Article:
Curved furniture can bring a sense of calmness to a space, creating a relaxing environment that can benefit your mental and physical health. At a time when self-care has never been more important, adding curved furniture into your living space is another way to improve your sense of wellbeing at home.
Whether you’re riding on the curved furniture trend that’s currently happening or just trying them out, we’d like to show you how you can incorporate beautiful curved pieces in your home.
These tips will help guide you on where and how to place your furniture to avoid making any awkward design mistakes that could make your house look very uninviting.
1. Keep it simple
As curved furniture already creates a sense of motion in the room, you don’t want to be adding too many curved pieces all in one place. This can cause the space to look overwhelming and confusing not only to your eyes, but to your guests as well.
If you’re new to this, try starting with just one or two curved pieces in the space, to add some impact to the room without overwhelming it.
2. Play with textures
Curves occur a lot in nature, so they go well with organic textures like wood, natural fibres and stones. Linen, boucle and shearling are some of the textures that fit very well with curved fabric furniture.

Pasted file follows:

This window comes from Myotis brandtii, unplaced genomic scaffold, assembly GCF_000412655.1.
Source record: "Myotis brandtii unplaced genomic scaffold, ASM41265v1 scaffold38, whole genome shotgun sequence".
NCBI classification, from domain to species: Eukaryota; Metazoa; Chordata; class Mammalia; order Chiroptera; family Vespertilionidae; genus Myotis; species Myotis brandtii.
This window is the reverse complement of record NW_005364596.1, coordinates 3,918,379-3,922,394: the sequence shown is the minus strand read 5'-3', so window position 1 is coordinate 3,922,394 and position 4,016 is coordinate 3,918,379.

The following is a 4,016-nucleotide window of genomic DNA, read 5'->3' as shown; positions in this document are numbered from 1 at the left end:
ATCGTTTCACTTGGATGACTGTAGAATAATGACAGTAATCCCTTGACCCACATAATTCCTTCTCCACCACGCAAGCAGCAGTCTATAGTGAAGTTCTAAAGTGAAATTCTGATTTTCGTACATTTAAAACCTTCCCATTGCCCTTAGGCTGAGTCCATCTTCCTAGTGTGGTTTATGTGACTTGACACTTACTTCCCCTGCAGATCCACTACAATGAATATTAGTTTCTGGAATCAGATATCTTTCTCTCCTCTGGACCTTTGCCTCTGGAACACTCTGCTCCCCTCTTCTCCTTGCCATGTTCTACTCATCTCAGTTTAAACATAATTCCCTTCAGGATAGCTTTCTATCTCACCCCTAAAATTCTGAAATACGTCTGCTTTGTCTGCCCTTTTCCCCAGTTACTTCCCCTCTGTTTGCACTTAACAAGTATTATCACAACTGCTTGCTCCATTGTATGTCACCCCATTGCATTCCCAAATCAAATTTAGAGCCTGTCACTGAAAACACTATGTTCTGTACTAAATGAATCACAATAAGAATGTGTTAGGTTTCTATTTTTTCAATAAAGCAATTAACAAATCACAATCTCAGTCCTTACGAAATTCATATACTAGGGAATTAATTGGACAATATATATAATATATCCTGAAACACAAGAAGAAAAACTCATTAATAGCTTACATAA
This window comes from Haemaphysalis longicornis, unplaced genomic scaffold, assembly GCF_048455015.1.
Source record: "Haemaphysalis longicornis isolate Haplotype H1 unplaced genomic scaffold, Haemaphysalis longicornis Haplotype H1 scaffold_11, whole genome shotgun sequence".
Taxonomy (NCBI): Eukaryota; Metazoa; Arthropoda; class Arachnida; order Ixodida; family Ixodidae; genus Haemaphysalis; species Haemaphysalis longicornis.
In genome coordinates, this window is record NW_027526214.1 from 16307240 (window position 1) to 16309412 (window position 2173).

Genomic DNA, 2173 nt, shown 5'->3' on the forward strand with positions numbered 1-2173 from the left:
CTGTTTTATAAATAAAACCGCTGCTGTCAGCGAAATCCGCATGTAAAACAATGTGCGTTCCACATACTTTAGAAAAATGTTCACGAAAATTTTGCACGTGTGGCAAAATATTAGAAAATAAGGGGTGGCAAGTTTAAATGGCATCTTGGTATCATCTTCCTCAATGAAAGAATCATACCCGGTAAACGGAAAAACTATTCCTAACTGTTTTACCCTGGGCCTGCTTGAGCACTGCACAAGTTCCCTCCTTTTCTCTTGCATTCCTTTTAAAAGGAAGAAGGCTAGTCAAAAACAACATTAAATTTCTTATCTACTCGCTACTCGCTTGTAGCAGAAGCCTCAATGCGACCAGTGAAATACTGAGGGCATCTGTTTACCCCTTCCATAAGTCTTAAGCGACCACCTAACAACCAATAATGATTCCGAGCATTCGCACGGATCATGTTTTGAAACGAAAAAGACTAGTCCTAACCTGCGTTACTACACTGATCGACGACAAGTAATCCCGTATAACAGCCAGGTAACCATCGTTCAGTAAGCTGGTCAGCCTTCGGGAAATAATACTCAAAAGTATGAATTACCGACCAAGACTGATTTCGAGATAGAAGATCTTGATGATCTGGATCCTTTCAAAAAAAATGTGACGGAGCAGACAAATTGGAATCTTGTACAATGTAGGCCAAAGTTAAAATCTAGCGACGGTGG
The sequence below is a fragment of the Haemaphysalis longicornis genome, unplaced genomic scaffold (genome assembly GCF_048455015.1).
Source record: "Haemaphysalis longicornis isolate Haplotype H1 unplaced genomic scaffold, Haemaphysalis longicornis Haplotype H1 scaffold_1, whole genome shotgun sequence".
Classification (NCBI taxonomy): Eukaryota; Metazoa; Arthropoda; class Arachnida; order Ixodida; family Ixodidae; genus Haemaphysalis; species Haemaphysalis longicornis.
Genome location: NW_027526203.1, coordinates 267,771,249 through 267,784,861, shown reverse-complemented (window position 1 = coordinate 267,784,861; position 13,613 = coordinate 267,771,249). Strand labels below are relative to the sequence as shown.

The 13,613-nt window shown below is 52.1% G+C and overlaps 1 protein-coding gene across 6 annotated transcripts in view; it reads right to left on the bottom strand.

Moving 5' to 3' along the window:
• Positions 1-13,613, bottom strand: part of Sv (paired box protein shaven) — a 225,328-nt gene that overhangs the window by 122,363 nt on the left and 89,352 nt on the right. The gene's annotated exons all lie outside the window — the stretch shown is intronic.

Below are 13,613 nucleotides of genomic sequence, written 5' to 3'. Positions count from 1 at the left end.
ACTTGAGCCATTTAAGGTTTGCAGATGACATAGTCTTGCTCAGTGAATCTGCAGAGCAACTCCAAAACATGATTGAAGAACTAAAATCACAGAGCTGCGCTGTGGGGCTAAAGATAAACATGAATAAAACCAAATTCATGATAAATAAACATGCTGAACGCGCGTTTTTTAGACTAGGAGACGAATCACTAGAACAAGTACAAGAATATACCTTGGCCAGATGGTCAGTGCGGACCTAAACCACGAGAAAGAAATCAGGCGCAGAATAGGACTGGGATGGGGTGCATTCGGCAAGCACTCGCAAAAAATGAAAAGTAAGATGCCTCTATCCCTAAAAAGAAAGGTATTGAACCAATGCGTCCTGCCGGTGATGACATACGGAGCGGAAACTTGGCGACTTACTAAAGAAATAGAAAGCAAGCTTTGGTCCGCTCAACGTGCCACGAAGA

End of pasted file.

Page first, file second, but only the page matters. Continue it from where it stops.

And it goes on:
Adding these into your living space creates a biophilic design. After the whole world lived through the pandemic and lockdown, we’re starting to see that bringing in elements of nature into our homes offers a kind of indoor-outdoor living, which is becoming more and more desirable.
3. Place them in the centre of the room
You might see that round tables fit great in corners of the house, but other forms of curved furniture are best placed in the centre of the room where they’re free to float, visually.
If you have a variety of curved furniture, you could arrange them in clusters so that their shapes mirror and complement each other (they would then be in their own circle). Get it?
4. Go with the flow
Sometimes life is easier if you just go with the flow. The same goes for curved furniture. Organise a few pieces of curved furniture in angles that complement each other so that there is a flow going in one direction only.
5. Calm colours
When you’re new to curved furniture, it’s better to play it a little safe than accidentally make a big mistake with bold colours. Go with neutral tones to be safe – muted tones go well with gentle curves and you are less likely to make design mistakes compared to bold colours.
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